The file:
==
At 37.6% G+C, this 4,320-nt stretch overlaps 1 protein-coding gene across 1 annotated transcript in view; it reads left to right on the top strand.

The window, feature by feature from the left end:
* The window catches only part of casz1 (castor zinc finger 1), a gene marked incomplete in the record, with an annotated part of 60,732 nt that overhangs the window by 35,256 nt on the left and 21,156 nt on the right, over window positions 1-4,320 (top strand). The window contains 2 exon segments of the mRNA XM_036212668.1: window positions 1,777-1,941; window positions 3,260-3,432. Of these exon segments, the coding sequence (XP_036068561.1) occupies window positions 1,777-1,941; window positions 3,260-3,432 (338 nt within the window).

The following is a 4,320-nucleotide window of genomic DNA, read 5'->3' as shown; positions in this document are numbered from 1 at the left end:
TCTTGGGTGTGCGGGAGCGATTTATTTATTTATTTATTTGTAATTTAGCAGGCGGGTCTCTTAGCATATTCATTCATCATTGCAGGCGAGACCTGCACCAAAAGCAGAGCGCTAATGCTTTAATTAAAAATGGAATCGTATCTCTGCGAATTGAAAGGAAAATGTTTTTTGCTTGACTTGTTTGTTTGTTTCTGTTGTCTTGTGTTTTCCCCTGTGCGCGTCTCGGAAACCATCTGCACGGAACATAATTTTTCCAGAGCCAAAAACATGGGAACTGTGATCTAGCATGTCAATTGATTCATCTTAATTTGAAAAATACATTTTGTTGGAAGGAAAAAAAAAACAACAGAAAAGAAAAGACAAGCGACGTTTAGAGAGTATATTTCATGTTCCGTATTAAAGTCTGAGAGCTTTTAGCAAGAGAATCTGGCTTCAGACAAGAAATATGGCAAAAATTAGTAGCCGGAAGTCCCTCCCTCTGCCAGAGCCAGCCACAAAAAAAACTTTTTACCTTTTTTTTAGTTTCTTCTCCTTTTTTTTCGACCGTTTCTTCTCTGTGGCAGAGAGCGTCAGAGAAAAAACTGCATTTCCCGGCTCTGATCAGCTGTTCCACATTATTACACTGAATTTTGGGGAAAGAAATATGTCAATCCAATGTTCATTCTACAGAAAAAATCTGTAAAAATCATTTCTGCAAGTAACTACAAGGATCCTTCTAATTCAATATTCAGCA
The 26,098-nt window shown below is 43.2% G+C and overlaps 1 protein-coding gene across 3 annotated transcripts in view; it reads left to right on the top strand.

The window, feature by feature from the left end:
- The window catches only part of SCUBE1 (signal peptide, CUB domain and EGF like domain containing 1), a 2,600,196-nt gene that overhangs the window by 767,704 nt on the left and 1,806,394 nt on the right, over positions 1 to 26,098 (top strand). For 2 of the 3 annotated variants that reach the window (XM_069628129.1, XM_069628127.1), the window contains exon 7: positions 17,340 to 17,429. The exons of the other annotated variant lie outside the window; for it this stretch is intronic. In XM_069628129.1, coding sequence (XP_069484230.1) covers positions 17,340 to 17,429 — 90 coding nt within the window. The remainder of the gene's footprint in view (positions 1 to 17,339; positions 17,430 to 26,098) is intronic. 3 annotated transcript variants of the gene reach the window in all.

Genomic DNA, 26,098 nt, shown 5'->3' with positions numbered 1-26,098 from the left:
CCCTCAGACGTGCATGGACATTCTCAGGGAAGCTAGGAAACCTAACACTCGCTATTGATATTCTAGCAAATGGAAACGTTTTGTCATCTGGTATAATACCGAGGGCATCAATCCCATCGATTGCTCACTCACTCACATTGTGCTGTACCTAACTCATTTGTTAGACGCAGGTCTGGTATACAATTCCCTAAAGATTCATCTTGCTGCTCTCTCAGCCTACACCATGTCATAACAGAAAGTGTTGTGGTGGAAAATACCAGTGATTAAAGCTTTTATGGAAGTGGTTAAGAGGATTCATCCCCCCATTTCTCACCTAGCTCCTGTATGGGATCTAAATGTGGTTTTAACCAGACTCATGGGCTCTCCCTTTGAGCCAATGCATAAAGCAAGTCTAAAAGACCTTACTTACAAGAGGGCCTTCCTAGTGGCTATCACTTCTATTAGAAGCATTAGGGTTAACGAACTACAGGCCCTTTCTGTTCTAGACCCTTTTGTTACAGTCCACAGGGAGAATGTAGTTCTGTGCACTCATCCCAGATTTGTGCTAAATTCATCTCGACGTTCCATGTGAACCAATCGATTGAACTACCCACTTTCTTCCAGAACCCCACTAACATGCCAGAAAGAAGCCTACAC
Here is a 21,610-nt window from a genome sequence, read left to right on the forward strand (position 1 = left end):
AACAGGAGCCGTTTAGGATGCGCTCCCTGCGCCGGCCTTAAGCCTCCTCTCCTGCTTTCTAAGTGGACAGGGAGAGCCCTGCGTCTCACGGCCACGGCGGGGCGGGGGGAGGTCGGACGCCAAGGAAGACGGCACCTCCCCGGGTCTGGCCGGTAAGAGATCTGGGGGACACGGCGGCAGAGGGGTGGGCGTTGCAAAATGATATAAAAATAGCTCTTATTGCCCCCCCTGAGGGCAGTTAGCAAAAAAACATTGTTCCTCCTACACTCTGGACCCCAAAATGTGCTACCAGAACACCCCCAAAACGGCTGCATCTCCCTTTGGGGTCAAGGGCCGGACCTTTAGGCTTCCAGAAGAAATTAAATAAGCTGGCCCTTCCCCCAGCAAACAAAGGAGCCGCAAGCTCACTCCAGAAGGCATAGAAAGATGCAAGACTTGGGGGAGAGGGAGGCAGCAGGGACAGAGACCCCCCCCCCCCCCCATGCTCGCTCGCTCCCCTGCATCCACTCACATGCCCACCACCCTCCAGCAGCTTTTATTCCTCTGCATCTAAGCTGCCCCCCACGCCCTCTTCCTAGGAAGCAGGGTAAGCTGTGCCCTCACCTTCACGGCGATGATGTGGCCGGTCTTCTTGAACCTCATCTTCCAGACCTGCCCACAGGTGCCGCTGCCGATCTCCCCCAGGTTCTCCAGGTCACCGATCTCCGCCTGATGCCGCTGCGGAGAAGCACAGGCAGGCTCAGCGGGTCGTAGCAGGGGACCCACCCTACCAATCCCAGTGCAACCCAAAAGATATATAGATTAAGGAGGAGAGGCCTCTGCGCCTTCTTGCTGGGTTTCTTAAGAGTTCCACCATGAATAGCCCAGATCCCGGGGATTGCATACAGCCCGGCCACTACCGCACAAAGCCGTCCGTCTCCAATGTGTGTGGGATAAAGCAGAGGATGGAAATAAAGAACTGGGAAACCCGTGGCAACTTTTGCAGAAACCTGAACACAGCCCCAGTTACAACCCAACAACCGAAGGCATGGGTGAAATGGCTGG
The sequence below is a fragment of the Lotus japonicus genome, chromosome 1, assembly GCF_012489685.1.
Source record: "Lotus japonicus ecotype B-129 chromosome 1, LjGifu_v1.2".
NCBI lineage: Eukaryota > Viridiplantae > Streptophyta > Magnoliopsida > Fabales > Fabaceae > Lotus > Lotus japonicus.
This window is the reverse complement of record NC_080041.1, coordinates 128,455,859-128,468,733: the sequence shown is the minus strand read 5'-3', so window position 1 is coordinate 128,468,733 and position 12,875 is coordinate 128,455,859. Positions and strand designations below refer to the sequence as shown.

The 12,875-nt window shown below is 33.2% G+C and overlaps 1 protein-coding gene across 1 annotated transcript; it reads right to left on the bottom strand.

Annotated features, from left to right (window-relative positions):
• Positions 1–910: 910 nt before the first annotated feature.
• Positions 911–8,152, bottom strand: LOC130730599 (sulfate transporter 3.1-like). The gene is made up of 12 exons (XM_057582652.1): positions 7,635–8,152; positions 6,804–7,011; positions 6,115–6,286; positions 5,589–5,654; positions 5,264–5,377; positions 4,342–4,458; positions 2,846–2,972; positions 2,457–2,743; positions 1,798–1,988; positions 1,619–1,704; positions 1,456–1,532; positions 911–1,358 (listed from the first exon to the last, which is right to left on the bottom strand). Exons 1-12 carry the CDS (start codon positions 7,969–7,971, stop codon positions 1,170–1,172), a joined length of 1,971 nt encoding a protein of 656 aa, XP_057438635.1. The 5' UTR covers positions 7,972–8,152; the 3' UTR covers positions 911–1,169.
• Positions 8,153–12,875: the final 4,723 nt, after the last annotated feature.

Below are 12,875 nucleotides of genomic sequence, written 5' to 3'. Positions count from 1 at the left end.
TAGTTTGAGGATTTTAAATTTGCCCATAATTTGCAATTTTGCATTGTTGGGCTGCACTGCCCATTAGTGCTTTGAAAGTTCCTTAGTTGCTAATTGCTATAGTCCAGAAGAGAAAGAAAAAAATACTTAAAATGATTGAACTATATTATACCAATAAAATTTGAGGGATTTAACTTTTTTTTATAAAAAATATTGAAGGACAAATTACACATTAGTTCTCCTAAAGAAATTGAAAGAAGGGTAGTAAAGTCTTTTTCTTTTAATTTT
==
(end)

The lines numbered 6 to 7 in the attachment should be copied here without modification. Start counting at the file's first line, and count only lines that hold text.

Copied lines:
The 26,098-nt window shown below is 43.2% G+C and overlaps 1 protein-coding gene across 3 annotated transcripts in view; it reads left to right on the top strand.

The window, feature by feature from the left end: